Cannabis Science for Beginners

Cannabinoids, terpenes, the entourage effect - what does it all mean?

With all the new research into cannabis, there is a wealth of knowledge to share.

As public acceptance of cannabis continues to spread and more states allow for recreational sales, restrictions on researching the plant have begun to ease and we’re now learning more about cannabis than ever before.

With all this new research, seasoned cannasseurs as well as newcomers to the community may feel overwhelmed by the ever-growing supply of information at their disposal. From “cannabinoids” to “terpenes” to the “entourage effect” — for some, these are unfamiliar and confusing terms. It doesn’t help that there are still many unknowns and misconceptions about each of them. However, there is much we do know, and we at MCR Labs are here to share that knowledge.

Let’s start with cannabinoids, perhaps the most well-known set of chemical compounds found in cannabis. There are lots of them — at least 113 researchers know of, to be exact. Each of these compounds is capable of interacting with cannabinoid receptors in the body’s endocannabinoid system to create a different physiological response, dependent on the person and dosage. The most famous cannabinoid is THC, short for tetrahydrocannabinol. It’s the primary psychoactive element in the plant and studies have shown it can be beneficial in treating symptoms related to a variety of conditions, including bipolar disorder, crohn’s disease, and bone diseases.

Another popular cannabinoid is CBD, short for cannabidiol. CBD is a non-psychoactive compound with its own host of benefits, including anti-inflammatoryanti-depressive, and even antidiabetic properties. Perhaps the most notable aspect of the cannabinoid is evidence that CBD-rich extracts may help reduce seizures in patients treating epilepsy.

While cannabinoids usually receive most of the credit for the plant’s medicinal benefits, there is an abundance of research showing terpenes likely play a role as well. Terpenes are the compounds that give different cannabis chemotypes (i.e. strains) their distinctive smell. They’re found in a wide array of fruits, spices, and other vegetation, and are the source of most essential oils. Bisabolol, caryophyllene, and myrcene are the most common terpenes found in cannabis, and all come with their own medicinal properties. Bisabolol has been found to be an anti-inflammatory and anti-microbial, while studies show caryophyllene can be beneficial in treating symptoms related to Parkinson’s disease and seizures caused by neuroinflammation. Myrcene, on the other hand, may simply enhance the effects of other compounds making it easier for them to permeate the blood brain barrier.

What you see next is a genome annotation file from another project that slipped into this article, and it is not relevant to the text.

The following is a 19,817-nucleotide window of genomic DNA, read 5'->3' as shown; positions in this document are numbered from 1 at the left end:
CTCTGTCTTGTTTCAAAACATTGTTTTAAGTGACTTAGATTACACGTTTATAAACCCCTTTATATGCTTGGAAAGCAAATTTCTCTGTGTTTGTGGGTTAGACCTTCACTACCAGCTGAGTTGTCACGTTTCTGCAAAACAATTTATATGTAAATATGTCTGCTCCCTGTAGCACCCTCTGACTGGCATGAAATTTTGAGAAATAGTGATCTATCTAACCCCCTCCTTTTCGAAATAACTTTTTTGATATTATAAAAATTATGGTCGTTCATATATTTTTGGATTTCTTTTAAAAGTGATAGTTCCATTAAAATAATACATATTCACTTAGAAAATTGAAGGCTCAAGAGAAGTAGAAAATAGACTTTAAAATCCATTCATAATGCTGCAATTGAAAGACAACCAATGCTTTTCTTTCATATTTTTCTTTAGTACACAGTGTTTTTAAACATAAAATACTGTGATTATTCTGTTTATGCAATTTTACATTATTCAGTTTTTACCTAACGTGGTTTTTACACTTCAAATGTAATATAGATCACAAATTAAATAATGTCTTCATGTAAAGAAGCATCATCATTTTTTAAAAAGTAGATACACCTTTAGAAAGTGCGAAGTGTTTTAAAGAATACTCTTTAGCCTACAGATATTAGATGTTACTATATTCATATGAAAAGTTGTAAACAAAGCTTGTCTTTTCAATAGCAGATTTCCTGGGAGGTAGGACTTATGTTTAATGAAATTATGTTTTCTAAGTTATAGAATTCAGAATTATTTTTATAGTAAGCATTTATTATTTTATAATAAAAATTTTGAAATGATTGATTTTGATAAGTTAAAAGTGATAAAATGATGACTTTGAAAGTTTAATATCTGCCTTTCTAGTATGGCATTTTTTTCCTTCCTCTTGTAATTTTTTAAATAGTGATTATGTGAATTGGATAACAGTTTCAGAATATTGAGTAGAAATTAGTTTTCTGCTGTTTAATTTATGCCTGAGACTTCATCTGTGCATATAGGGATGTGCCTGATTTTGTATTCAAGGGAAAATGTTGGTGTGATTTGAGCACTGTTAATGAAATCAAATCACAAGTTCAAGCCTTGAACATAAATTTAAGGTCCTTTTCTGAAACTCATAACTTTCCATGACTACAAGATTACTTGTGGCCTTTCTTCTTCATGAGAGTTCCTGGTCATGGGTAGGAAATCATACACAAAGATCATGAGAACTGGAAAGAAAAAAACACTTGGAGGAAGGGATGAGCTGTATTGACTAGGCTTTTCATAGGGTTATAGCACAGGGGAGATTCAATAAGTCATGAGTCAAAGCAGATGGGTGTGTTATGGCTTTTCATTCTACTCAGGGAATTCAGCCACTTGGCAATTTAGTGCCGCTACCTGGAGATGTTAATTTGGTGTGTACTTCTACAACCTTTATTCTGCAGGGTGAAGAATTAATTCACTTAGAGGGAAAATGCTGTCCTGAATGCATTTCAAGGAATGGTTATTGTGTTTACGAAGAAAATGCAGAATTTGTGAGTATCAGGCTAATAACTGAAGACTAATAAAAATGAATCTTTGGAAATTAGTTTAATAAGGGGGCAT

However, it’s important to understand that each compound will affect a person differently. Every attempt to assess a body’s response to cannabis consumption must take into account cannabinoids, terpenes and each person’s unique endocannabinoid system. The combined interaction of all of these factors is known as the entourage effect.

A good example of the entourage effect in practice is the relationship between THC and CBD. The limited research available suggests that CBD may help curb some of the undesirable effects associated with THC. Researchers think this could be a result of CBD blocking certain endocannabinoid receptors, but it’s hard to be certain without additional studies to investigate.

In the end, it will continue to be difficult to assess how cannabis may or may not affect patients and recreational users without sufficient research. For now, the best approach is to track the effects of each product, along with the cannabinoids and terpenes present and use that data along with what limited research may exist for each unique compound to inform future product choices.

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